A roadside bomb killed two UN peacekeepers in central Mali on Monday as the Malian army reported a deadly clash with jihadist insurgents and France said it had killed a rebel leader.
Original article by AFP/yahoo news
“This morning, a supply convoy… struck an improvised explosive device north of Mopti,” the spokesman for the UN’s MINUSMA force, Olivier Salgado, said on Twitter.
Four other peacekeepers were wounded, he said.
The mission’s chief, El-Ghassim Wane, vigorously condemned the attack and called on the Malian authorities “to spare no effort” in identifying those behind it.
The incident comes as the United Nations is assessing the impact on MINUSMA from France’s decision to withdraw from Mali following a rift with its ruling junta.
The 13,000-member mission is one of the UN’s biggest and most dangerous peacekeeping operations. A total of 171 of its troops have died from hostile acts, it says.
MINUSMA’s deployment was launched in 2013 to help shore up the fragile Sahel state in the face of jihadist attacks.
– Troubled country –
Born in the north of the country, the insurgency spread two years later to the volatile centre and then to neighbouring Burkina Faso and Niger.
In Mali alone, thousands have died and hundreds of thousands have fled their homes.
Separately, the Malian army said its troops had repelled an attack on Monday by “terrorist groups” at Gao in the north of the country.
In a tweet, the Malian Armed Forces (FAMA) said nine jihadists had been killed for the loss of two of its soldiers, in fighting that was ongoing.
France, meanwhile, said its anti-jihadist force in Mali had killed Yahia Djouadi, a “senior leader” of Al-Qaeda in the Islamic Maghreb (AQIM) responsible for finance and logistics.
Djouadi, an Algerian also known as Abu Ammar al-Jazairi, was killed overnight from February 25 to 26 around 160 kilometres (100 miles) north of Timbuktu, the French army said in a statement.
He was killed by ground forces supported by a Tiger attack helicopter and two drones, it said.
– MINUSMA future –
Diplomats in New York last month said the future of MINUSMA, whose annual mandate comes up for renewal in June, may be compromised by recent developments in Mali.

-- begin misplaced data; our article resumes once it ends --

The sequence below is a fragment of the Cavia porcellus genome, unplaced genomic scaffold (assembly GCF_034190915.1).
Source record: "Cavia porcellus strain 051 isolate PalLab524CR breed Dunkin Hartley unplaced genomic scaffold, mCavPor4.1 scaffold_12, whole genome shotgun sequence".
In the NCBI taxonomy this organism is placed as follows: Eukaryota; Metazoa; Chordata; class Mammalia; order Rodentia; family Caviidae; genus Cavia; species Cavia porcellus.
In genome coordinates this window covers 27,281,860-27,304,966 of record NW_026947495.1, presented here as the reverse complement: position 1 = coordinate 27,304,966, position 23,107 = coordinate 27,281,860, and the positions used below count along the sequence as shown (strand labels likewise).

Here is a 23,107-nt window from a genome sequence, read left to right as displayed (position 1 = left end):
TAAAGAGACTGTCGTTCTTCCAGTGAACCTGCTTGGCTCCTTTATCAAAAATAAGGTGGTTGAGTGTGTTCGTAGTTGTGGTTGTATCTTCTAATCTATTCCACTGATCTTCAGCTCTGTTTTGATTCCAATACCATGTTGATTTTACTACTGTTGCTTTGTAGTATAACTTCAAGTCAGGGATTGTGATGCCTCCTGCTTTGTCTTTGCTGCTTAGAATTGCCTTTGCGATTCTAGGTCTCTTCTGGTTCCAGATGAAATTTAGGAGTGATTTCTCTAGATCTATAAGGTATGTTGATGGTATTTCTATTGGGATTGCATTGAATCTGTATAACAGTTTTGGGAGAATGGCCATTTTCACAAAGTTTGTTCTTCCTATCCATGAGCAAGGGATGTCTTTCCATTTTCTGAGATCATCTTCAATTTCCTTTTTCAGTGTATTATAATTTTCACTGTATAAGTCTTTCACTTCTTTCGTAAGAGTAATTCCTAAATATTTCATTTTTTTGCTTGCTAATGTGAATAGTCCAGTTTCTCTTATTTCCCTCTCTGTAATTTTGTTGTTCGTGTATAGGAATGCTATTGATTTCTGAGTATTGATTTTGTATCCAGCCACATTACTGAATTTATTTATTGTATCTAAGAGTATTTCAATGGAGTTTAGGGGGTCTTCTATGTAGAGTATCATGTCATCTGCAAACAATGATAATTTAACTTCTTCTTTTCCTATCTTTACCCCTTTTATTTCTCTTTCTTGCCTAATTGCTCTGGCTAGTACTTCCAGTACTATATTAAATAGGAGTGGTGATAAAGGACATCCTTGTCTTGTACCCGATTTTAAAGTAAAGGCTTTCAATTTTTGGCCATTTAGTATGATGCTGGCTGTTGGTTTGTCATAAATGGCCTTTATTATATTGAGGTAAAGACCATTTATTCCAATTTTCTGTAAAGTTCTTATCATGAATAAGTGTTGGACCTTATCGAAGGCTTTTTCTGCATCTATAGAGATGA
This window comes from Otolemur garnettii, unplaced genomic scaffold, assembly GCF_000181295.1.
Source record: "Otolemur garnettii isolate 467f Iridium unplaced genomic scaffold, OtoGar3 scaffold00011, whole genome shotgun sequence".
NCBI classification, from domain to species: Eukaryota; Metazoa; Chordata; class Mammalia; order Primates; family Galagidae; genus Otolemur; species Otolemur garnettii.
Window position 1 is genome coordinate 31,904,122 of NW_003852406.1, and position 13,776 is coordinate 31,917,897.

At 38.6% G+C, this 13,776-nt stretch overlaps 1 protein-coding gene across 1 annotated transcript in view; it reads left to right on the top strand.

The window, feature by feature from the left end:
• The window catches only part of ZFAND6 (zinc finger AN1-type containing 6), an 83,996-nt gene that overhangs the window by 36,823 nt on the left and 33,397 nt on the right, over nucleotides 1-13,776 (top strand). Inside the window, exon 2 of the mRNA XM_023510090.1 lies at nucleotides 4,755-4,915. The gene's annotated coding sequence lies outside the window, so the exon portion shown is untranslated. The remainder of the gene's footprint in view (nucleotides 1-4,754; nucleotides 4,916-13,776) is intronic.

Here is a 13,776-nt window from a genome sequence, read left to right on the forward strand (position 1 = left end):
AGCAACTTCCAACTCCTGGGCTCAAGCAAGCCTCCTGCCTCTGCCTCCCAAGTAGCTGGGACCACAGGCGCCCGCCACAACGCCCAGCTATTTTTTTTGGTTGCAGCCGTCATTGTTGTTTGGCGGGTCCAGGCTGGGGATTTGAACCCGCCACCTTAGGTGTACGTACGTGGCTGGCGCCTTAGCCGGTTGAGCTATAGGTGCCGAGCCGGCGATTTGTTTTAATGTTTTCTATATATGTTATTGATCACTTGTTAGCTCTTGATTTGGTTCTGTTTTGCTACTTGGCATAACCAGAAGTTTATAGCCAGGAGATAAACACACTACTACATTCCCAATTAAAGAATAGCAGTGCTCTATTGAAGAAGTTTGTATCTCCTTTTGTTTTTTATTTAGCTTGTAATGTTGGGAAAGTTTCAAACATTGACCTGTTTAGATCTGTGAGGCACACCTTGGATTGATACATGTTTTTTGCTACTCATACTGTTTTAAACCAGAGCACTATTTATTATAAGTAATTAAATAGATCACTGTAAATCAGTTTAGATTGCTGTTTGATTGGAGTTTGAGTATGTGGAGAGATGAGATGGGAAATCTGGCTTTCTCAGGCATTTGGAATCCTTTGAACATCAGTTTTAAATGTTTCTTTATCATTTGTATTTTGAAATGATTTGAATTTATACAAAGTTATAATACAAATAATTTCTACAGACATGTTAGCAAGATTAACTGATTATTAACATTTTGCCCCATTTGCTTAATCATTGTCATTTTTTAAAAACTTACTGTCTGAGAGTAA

The military junta that seized power in Mali in August 2020 has embraced a partnership with Russia and fallen out with France, the country’s traditional ally.
As a result, France is pulling its forces out of the country as part of a major reconfiguration of its anti-jihadist operations in the Sahel.
French forces have helped underpin MINUSMA’s operations with air and medical support.
Sweden last week announced that it would withdraw its 220 soldiers from Mali in 2023, a year earlier than usual.
Earlier Monday, Denmark said that it would “delay” sending a C130 Hercules transport aircraft that had been scheduled to join MINUSMA on a deployment running from May to November.
Instead, the plane will be retained in Denmark “so that it can be ready to respond to any request from NATO” in the light of the Ukraine crisis, Defence Minister Morten Bodskov told a press conference.
Denmark has contributed to MINUSMA — the Multidimensional Integrated Stabilization Mission in Mali — since 2014, committing a transporter to its operations three times, most recently in 2019.
France is preparing to redeploy some 2,400 troops away from Mali to other jihadist-hit countries in the Sahel.
The pullout is set to last six months, but during that time, “operations continue against armed terrorist groups, especially against the top leaders of Al-Qaeda, GSIM and the Islamic State in the Greater Sahara (ISGS) group,” the army’s statement in Paris said.